A scandal ensnaring one of the Southwest’s most prestigious journalism awards may extend back two more years than previously thought, officials with The Press Club of Dallas said
The entries for the 2006 Katie Awards apparently never went before judges, and competitions from 2004 and 2005 are also under investigation, said club President Tom Stewart.
Stewart said he believes the competitions might have been rigged by the club’s former leader, who has won 10 Katies in the last four years and has a criminal history of passing bad checks and a personal history of erratic behavior.
Former press club president Elizabeth Albanese was fired Saturday — after the scandal became public — from her job as vice president of communications for First Southwest Co., an investment banking firm in Dallas, the company’s general counsel said Monday.
The Associated Press is considering returning its Katie Awards if they prove to be tainted, said Dale Leach, the Texas bureau chief. “If any of the contest awards are deemed to be fraudulent due to lack of judging, The AP would return any of the awards they received,” Leach said. “I think we would be very reluctant to participate in the future without far greater assurances that the contest is legitimate.”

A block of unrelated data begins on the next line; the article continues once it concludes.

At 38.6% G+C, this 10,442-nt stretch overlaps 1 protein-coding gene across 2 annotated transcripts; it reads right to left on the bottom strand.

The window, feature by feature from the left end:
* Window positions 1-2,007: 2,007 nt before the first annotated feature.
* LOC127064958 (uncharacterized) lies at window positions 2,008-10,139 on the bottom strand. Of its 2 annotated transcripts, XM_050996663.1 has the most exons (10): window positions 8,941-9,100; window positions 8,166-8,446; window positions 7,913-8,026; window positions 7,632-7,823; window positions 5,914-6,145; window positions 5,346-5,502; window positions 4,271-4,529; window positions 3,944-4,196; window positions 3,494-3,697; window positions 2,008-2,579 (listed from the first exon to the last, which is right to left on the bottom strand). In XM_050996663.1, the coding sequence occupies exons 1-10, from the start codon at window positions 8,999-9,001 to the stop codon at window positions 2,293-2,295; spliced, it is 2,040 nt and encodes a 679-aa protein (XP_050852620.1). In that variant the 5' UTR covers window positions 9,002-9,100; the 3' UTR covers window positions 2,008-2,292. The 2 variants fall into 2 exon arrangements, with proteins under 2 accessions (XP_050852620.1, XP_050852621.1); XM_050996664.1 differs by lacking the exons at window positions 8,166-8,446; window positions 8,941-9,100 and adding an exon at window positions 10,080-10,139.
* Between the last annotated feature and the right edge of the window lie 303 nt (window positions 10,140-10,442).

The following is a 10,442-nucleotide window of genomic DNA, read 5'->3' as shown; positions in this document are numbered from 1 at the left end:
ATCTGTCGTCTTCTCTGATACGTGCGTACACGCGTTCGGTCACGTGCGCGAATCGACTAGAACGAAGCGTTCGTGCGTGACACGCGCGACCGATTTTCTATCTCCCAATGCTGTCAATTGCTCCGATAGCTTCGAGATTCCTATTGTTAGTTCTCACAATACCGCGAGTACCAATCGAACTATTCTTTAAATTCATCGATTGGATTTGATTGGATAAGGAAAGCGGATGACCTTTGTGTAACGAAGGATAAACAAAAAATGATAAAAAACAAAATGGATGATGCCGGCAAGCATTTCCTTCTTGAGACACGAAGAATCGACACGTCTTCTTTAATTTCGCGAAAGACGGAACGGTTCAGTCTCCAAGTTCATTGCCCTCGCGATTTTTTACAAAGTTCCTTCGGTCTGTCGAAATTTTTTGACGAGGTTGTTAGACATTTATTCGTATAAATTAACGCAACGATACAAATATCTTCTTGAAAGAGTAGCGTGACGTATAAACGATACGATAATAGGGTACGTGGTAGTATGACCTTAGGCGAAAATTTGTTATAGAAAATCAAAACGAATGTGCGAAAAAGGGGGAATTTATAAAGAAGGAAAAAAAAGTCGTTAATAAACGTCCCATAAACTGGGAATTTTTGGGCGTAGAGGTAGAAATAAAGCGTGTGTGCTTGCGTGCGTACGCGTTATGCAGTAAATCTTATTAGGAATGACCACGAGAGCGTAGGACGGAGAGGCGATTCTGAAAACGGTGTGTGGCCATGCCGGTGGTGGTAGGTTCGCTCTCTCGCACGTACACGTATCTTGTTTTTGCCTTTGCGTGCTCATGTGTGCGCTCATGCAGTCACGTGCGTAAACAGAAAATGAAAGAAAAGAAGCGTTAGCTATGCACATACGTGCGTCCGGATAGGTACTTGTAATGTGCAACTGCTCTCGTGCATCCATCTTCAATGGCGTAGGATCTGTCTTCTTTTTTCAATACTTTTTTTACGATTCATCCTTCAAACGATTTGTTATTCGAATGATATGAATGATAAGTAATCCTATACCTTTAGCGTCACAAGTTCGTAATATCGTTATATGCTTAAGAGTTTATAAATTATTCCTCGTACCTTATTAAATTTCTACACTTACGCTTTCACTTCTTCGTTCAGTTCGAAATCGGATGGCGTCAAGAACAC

The club is considering whether to cancel the 2007 Katie Awards, which have been distributed for 48 years to reward the top work by journalists and communications professionals in Texas, Arkansas, Colorado, Louisiana, New Mexico and Oklahoma. Stewart also said the club is considering refunding entry fees to organizations that submitted work to the competition.
The 2006 Katies are probably “bogus,” Stewart said, because Albanese has not been able to produce names of any judges.
Note: Just about every news organization in Houston have taken part in the awards.